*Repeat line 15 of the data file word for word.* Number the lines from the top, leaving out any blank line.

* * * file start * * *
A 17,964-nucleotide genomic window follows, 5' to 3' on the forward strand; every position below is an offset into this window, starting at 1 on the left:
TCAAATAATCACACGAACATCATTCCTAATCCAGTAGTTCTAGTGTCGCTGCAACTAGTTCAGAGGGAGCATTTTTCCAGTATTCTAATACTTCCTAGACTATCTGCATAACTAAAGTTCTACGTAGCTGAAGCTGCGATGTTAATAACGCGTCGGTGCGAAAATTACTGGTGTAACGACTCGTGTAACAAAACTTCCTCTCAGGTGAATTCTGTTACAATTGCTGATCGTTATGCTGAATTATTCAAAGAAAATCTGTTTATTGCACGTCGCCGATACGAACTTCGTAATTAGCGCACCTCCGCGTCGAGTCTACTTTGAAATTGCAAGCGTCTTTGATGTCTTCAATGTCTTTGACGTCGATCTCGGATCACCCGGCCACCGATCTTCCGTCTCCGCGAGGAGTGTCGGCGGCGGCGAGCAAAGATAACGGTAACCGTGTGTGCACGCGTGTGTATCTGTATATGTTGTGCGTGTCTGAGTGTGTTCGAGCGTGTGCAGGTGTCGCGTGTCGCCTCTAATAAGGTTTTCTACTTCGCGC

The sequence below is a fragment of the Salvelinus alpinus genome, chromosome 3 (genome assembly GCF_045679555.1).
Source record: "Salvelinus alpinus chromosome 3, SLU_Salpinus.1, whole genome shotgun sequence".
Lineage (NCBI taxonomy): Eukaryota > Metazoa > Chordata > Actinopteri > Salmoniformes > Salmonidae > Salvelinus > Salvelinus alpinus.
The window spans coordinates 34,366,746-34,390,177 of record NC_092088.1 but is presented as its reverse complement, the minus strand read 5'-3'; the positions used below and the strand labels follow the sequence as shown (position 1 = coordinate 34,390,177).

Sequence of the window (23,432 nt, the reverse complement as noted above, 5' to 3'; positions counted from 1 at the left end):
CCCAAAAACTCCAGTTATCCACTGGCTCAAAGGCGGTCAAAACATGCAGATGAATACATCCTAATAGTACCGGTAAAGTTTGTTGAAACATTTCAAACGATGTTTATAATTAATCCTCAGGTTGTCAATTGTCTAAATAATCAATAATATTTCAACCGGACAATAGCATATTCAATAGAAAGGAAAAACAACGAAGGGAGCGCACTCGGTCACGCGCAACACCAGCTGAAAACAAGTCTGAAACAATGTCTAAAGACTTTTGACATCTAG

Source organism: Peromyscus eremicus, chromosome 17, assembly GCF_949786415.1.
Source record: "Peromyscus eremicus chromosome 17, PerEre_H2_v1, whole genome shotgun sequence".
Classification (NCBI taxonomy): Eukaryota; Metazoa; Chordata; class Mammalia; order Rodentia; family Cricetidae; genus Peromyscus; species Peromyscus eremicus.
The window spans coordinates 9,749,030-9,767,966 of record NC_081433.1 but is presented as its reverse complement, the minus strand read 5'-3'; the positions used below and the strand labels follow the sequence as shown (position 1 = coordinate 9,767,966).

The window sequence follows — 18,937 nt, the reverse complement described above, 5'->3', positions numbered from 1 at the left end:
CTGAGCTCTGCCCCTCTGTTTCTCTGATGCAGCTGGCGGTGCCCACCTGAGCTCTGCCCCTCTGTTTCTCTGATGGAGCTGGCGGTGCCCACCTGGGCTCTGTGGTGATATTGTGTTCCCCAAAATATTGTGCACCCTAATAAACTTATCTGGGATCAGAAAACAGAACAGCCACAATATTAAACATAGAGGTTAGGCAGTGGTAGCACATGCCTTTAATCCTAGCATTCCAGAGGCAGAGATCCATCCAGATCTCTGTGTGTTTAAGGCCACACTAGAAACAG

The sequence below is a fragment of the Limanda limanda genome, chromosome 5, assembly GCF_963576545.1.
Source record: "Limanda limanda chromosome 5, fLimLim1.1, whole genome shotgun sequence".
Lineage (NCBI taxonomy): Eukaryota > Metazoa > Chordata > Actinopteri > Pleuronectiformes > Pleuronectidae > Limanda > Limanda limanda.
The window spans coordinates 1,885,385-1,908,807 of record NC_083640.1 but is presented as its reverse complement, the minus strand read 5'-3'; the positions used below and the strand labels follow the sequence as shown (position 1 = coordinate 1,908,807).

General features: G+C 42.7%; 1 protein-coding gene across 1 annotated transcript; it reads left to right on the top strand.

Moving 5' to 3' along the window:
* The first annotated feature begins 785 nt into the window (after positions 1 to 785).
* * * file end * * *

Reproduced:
The sequence below is a fragment of the Limanda limanda genome, chromosome 5, assembly GCF_963576545.1.